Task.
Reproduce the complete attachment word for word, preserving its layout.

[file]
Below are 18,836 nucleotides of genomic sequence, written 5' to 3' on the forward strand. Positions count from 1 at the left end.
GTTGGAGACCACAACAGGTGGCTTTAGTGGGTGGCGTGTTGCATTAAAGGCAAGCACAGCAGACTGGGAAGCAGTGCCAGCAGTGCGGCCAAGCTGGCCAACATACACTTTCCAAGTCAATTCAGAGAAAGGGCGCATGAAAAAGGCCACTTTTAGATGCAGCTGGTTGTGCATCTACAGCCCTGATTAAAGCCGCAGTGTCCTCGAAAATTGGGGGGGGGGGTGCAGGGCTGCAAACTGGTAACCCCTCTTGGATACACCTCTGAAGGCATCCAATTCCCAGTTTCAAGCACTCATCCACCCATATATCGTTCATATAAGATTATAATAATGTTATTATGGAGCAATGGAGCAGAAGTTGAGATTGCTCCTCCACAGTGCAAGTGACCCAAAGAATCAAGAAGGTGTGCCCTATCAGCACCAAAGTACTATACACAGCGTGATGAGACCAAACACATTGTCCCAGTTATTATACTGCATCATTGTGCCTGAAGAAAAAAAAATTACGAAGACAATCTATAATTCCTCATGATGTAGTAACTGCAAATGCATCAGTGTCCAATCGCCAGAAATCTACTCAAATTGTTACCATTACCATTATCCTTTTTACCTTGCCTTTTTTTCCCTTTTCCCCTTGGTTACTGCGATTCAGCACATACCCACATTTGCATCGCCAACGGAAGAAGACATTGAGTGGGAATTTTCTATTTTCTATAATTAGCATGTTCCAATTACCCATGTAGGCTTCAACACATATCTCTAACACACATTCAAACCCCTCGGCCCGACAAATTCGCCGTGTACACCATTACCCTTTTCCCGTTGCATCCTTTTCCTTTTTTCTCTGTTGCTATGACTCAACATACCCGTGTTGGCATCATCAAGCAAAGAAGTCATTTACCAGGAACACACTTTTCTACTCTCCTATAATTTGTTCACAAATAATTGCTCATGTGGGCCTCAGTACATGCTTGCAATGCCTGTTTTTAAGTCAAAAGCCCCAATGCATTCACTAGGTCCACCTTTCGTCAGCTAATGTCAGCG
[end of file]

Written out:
Below are 18,836 nucleotides of genomic sequence, written 5' to 3' on the forward strand. Positions count from 1 at the left end.
GTTGGAGACCACAACAGGTGGCTTTAGTGGGTGGCGTGTTGCATTAAAGGCAAGCACAGCAGACTGGGAAGCAGTGCCAGCAGTGCGGCCAAGCTGGCCAACATACACTTTCCAAGTCAATTCAGAGAAAGGGCGCATGAAAAAGGCCACTTTTAGATGCAGCTGGTTGTGCATCTACAGCCCTGATTAAAGCCGCAGTGTCCTCGAAAATTGGGGGGGGGGGTGCAGGGCTGCAAACTGGTAACCCCTCTTGGATACACCTCTGAAGGCATCCAATTCCCAGTTTCAAGCACTCATCCACCCATATATCGTTCATATAAGATTATAATAATGTTATTATGGAGCAATGGAGCAGAAGTTGAGATTGCTCCTCCACAGTGCAAGTGACCCAAAGAATCAAGAAGGTGTGCCCTATCAGCACCAAAGTACTATACACAGCGTGATGAGACCAAACACATTGTCCCAGTTATTATACTGCATCATTGTGCCTGAAGAAAAAAAAATTACGAAGACAATCTATAATTCCTCATGATGTAGTAACTGCAAATGCATCAGTGTCCAATCGCCAGAAATCTACTCAAATTGTTACCATTACCATTATCCTTTTTACCTTGCCTTTTTTTCCCTTTTCCCCTTGGTTACTGCGATTCAGCACATACCCACATTTGCATCGCCAACGGAAGAAGACATTGAGTGGGAATTTTCTATTTTCTATAATTAGCATGTTCCAATTACCCATGTAGGCTTCAACACATATCTCTAACACACATTCAAACCCCTCGGCCCGACAAATTCGCCGTGTACACCATTACCCTTTTCCCGTTGCATCCTTTTCCTTTTTTCTCTGTTGCTATGACTCAACATACCCGTGTTGGCATCATCAAGCAAAGAAGTCATTTACCAGGAACACACTTTTCTACTCTCCTATAATTTGTTCACAAATAATTGCTCATGTGGGCCTCAGTACATGCTTGCAATGCCTGTTTTTAAGTCAAAAGCCCCAATGCATTCACTAGGTCCACCTTTCGTCAGCTAATGTCAGCG